State Department spokesman Matthew Miller said the Americans "must be allowed to depart Iran and reunite with their loved ones as soon as possible.”
It remains unclear how many Iranian-Americans are held by Tehran, which does not recognize dual citizenship.
Three of the prisoners were identified as Siamak Namazi, who was detained in 2015 and later sentenced to 10 years in prison on internationally criticized spying charges; Sharghi, a venture capitalist sentenced to 10 years; and Morad Tahbaz, a British-American conservationist of Iranian descent who was arrested in 2018 and also received a 10-year sentence.
The fourth and fifth prisoners were not named.
Iran, meanwhile, has said it seeks the release of Iranian prisoners held in the U.S.
American officials declined to comment on who or how many Iranian prisoners might be released in a final agreement. But Iranian media in the past identified several prisoners with cases tied to violations of U.S. export laws and restrictions on doing business with Iran.
The alleged violations include the transfer of money through Venezuela and sales of dual-use equipment that the U.S. alleges could be used in Iran’s military and nuclear programs. Iran has been enriching uranium and stockpiling it as part of its advancing nuclear program.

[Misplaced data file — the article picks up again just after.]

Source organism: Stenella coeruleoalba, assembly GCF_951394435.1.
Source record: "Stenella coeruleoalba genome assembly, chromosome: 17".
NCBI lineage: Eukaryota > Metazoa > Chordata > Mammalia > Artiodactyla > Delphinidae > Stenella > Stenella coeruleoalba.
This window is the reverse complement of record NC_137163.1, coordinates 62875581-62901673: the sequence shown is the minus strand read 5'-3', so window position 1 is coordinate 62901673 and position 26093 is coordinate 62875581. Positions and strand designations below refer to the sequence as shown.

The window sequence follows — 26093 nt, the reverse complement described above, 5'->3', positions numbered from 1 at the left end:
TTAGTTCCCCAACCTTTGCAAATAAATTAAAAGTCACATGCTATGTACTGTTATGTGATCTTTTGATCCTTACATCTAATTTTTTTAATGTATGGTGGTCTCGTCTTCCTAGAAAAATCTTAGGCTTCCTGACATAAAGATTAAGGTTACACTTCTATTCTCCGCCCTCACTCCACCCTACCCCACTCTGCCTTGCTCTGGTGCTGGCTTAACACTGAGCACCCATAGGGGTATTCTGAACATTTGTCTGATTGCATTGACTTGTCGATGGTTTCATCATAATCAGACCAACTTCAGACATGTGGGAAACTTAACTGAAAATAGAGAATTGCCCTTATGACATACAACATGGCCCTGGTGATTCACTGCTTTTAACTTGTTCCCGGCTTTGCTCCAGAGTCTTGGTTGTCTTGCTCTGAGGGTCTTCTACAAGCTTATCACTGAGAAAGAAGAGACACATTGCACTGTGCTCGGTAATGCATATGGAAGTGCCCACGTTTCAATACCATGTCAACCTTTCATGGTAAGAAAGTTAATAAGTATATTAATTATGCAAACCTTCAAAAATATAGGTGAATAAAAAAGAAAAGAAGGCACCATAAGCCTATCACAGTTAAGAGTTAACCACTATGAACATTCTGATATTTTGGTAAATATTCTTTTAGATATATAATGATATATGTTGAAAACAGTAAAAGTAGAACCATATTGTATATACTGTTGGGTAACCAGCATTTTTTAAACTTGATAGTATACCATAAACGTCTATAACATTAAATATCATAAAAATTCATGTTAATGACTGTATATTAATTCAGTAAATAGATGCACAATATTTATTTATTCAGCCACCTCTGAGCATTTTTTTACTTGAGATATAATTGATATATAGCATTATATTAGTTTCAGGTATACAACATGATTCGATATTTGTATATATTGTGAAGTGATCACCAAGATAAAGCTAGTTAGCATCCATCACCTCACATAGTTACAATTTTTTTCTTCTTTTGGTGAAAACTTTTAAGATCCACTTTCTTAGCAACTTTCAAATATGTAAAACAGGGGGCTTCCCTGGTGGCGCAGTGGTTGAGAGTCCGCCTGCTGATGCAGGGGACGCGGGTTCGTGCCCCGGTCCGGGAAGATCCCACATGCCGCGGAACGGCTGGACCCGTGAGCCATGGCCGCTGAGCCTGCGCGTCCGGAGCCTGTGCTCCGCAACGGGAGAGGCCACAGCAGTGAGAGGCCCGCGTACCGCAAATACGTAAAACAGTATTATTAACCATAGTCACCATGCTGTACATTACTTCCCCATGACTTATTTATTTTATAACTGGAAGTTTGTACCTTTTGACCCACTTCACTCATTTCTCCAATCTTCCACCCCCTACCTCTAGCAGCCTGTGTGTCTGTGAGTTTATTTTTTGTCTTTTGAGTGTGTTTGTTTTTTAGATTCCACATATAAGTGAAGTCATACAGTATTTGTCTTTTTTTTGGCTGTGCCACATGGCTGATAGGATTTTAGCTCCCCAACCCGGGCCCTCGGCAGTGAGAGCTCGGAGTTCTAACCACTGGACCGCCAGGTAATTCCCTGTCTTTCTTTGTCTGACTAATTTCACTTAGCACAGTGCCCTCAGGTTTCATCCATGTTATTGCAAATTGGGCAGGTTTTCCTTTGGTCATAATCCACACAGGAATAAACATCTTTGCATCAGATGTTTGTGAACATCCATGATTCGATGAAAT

The deal hinges on the frozen assets in South Korea. Already, Tehran seized a South Korean oil tanker amid the dispute and threatened further retaliation this month.
“Definitely Iran will not remain silent, and we have many options that could harm the Koreans, and we will certainly use them,” said Fadahossein Maleki, a member of Iran’s parliament who sits on its influential national security and foreign policy committee.
Iran and the U.S. have a history of prisoner swaps dating back to the 1979 U.S. Embassy takeover and hostage crisis following the Islamic Revolution. The most recent major exchange between the two countries happened in 2016, when Iran came to a deal with world powers to restrict its nuclear program in return for an easing of sanctions.